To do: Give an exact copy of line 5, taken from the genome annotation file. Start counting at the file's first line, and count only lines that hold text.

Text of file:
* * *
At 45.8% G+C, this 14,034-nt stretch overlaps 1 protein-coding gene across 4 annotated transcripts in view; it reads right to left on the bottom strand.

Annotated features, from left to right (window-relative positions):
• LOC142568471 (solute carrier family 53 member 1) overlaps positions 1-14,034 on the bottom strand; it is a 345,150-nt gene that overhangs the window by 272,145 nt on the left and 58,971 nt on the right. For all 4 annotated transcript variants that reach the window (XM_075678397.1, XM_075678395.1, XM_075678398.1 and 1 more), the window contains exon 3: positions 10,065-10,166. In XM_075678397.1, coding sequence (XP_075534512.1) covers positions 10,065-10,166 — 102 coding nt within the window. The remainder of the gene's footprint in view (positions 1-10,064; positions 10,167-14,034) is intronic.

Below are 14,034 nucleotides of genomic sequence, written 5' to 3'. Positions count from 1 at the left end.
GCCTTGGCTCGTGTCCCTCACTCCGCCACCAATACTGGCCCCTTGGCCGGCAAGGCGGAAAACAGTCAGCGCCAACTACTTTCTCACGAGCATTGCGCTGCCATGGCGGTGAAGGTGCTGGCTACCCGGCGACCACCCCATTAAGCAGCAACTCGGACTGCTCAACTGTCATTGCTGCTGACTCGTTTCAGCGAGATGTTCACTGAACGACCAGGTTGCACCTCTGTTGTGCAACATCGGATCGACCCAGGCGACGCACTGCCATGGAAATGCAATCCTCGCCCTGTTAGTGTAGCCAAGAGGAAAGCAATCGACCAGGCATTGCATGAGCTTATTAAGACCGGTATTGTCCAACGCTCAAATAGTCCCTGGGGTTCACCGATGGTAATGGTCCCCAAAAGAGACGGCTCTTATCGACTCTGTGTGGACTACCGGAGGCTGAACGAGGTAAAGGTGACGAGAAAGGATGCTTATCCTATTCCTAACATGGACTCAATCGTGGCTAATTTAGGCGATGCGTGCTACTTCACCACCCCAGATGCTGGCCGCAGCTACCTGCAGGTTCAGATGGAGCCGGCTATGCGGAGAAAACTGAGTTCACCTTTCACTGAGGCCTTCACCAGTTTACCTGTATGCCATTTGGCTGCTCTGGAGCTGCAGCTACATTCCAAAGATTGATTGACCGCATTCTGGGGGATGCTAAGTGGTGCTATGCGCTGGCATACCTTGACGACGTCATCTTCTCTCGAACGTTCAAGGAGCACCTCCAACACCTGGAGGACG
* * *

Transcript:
GCCTTGGCTCGTGTCCCTCACTCCGCCACCAATACTGGCCCCTTGGCCGGCAAGGCGGAAAACAGTCAGCGCCAACTACTTTCTCACGAGCATTGCGCTGCCATGGCGGTGAAGGTGCTGGCTACCCGGCGACCACCCCATTAAGCAGCAACTCGGACTGCTCAACTGTCATTGCTGCTGACTCGTTTCAGCGAGATGTTCACTGAACGACCAGGTTGCACCTCTGTTGTGCAACATCGGATCGACCCAGGCGACGCACTGCCATGGAAATGCAATCCTCGCCCTGTTAGTGTAGCCAAGAGGAAAGCAATCGACCAGGCATTGCATGAGCTTATTAAGACCGGTATTGTCCAACGCTCAAATAGTCCCTGGGGTTCACCGATGGTAATGGTCCCCAAAAGAGACGGCTCTTATCGACTCTGTGTGGACTACCGGAGGCTGAACGAGGTAAAGGTGACGAGAAAGGATGCTTATCCTATTCCTAACATGGACTCAATCGTGGCTAATTTAGGCGATGCGTGCTACTTCACCACCCCAGATGCTGGCCGCAGCTACCTGCAGGTTCAGATGGAGCCGGCTATGCGGAGAAAACTGAGTTCACCTTTCACTGAGGCCTTCACCAGTTTACCTGTATGCCATTTGGCTGCTCTGGAGCTGCAGCTACATTCCAAAGATTGATTGACCGCATTCTGGGGGATGCTAAGTGGTGCTATGCGCTGGCATACCTTGACGACGTCATCTTCTCTCGAACGTTCAAGGAGCACCTCCAACACCTGGAGGACG